One of the first things I did upon my move to Southern Ontario in July 2007 was to coordinate a film shoot for Discovery Channel on heat stress in firefighters. The setting was perfect, with the shoot occurring outdoors on a ridiculously hot and humid day. Actually, the worst thing was my having to wear the exact same clothes for both days (my washing machine, along with my family, was still back in Halifax with our unsold house!).
Not only were the hosts hot and bothered doing firefighting simulations on black asphalt while wearing full gear, but the crew and myself went through coolers after coolers of water to stay hydrated. Throughout the shoot, I constantly impressed upon everybody the importance of staying cool and hydrated, as the last thing I needed was to be doing a filming on heat stress and having the crew collapse from heat exhaustion!
1996 versus 2007
As we discussed last summer in Toolbox, the American College of Sports Medicine (ACSM) Position Stand on Fluid Replacement has undergone a dramatic revision between 1996 and 2007. In 1996, the focus was on drinking as much as tolerable, and the recommendation was to replace all the fluid that is sweated out throughout the course of exercise. As a result, we have the proliferation of water bottles everywhere in gyms and shopping malls, as people became paranoid about not drinking enough water.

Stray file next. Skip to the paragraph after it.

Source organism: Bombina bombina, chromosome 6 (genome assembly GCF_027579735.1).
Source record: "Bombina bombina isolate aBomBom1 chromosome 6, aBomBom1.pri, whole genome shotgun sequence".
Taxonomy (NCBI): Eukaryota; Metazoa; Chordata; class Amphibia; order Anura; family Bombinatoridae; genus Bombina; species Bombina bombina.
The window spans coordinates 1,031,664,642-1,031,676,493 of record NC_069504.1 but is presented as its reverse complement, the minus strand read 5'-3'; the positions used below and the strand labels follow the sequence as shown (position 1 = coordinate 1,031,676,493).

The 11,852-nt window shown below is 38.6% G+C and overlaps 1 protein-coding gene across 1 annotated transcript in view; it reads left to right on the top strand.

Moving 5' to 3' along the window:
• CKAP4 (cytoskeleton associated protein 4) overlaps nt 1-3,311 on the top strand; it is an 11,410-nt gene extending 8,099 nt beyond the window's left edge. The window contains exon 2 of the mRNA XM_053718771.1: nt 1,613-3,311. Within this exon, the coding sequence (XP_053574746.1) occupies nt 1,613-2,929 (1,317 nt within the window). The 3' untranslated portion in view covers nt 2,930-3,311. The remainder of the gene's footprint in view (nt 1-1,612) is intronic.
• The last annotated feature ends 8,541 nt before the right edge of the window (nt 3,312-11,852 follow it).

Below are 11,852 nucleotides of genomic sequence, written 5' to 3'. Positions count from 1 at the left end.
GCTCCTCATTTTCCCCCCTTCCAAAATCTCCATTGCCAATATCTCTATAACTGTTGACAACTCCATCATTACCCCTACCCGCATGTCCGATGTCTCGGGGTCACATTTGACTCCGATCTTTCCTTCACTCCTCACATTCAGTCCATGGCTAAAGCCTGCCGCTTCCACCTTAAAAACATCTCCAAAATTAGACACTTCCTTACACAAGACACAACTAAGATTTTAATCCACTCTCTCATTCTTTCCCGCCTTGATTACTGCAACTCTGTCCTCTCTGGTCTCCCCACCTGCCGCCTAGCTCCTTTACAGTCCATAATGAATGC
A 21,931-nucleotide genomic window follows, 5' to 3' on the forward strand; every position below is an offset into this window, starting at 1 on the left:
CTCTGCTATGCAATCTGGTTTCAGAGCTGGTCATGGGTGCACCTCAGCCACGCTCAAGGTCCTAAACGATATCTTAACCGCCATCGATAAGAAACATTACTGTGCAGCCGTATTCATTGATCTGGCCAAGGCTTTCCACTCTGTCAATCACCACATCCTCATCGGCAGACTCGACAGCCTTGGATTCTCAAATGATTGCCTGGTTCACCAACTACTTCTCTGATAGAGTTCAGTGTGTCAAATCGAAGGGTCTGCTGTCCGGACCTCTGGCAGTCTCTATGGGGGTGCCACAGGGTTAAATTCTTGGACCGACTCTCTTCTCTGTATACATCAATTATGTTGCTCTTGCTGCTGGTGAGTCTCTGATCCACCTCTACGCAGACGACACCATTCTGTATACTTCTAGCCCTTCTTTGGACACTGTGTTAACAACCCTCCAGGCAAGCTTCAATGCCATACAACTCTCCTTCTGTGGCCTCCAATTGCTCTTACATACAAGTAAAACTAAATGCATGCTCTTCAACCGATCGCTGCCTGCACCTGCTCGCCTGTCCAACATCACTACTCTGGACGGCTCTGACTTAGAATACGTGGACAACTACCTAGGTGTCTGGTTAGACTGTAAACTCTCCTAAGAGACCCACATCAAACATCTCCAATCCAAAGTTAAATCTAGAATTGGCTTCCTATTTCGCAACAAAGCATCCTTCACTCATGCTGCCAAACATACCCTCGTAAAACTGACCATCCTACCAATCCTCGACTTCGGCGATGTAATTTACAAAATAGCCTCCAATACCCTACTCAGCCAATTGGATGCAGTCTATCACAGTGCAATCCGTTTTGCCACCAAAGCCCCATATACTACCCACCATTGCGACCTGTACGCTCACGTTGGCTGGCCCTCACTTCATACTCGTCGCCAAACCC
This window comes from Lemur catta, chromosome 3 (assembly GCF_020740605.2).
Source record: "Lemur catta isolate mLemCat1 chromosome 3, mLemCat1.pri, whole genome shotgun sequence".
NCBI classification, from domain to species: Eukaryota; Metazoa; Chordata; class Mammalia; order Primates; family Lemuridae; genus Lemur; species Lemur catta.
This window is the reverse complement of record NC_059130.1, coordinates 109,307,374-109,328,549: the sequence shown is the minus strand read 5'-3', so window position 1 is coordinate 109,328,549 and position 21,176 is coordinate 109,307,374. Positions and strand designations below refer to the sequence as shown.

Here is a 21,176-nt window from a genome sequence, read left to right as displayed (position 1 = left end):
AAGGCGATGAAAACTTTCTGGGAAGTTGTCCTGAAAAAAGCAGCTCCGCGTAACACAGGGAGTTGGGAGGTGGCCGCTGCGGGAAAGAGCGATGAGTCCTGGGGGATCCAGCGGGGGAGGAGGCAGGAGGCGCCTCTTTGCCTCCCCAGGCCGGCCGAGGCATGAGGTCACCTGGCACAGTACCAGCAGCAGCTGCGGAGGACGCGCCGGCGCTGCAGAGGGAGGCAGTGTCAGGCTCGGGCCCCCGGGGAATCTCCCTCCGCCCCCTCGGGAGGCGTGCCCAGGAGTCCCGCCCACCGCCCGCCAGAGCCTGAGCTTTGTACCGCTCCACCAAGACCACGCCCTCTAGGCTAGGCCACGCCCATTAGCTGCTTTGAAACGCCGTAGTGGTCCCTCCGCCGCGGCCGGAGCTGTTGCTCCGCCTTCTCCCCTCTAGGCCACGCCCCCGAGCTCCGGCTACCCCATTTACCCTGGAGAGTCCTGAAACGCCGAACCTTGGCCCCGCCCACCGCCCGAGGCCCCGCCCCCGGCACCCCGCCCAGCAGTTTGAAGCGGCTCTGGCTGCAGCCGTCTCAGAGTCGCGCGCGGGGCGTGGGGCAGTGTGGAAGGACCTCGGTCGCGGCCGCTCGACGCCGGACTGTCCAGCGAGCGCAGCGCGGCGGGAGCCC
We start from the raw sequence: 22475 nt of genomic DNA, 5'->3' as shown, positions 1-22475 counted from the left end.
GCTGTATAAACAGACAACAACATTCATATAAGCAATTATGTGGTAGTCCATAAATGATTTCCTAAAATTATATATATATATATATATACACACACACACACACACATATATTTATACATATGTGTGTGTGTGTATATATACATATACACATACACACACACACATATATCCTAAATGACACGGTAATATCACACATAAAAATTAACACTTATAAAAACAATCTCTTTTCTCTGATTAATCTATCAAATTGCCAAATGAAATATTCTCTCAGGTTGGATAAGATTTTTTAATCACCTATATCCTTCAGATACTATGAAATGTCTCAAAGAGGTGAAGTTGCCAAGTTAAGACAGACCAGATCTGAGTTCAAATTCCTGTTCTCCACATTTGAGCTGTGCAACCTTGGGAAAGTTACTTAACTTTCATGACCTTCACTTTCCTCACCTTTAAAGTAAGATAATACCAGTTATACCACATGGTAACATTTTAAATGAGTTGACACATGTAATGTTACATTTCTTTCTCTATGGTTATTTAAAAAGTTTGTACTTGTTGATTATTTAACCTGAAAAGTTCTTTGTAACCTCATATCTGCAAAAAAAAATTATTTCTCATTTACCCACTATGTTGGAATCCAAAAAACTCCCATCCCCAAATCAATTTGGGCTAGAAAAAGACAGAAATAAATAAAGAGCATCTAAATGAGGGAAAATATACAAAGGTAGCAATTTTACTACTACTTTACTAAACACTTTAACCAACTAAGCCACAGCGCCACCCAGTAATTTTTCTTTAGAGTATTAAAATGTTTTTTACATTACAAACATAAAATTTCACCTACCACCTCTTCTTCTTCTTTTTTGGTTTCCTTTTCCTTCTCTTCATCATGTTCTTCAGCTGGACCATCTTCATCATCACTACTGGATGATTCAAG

Since 1996, scientific research, especially from Professor Tim Noakes’s group in South Africa, has questioned the need for such thorough rehydration. In summary, Noakes proposes that: 1) moderate dehydration during exercise does not necessarily impair performance, and 2) human behaviour alone is sufficient to determine the amount of rehydration during exercise rather than a pre-determined enforced rehydration schedule. Partly based on this these arguments, the 2007 ACSM Position Stand has been modified significantly to a range of 400 – 800 mL/h, with guidelines to accommodate a wide range of individual variability.
Old Habits Die Hard
Science is deliberately built on a foundation of shifting ideas, but human behaviour and habits can be tough to change. One of the fundamental driving factors behind Noakes’s campaign for voluntary thirst being the guide is the observation that many elite marathoners and ultramarathoners drink only minimally during competitions in the heat. Despite such reports, a lot of resistance remains to abandoning hard numbers for rehydration guidelines and simply leaving it up to individual thirst to determine fluid replacement.
To further test the ability of voluntary thirst in maintaining hydration status, Noakes’s group tracked the hydration status of a cohort of elite Kenyan distance runners throughout a major block of training (Fudge et al. 2008). Previous studies reported that these runners tended to drink relatively minimal amounts before, during, and after training, at levels much below the 1996 guidelines of full fluid replacement during exercise. Does this apply over a prolonged period, and does this have longer-term consequences?
This extension of hydration monitoring over a prolonged period is a new and interesting addition to the existing literature, which has primarily focused on laboratory tests and simulations, and also tracking drinking patterns only during the course of an individual test or competition. The testing of elite athletes during intense training also adds a high degree of realism and applicability to the study.
Fudge et al. 2008
The basic details of the study: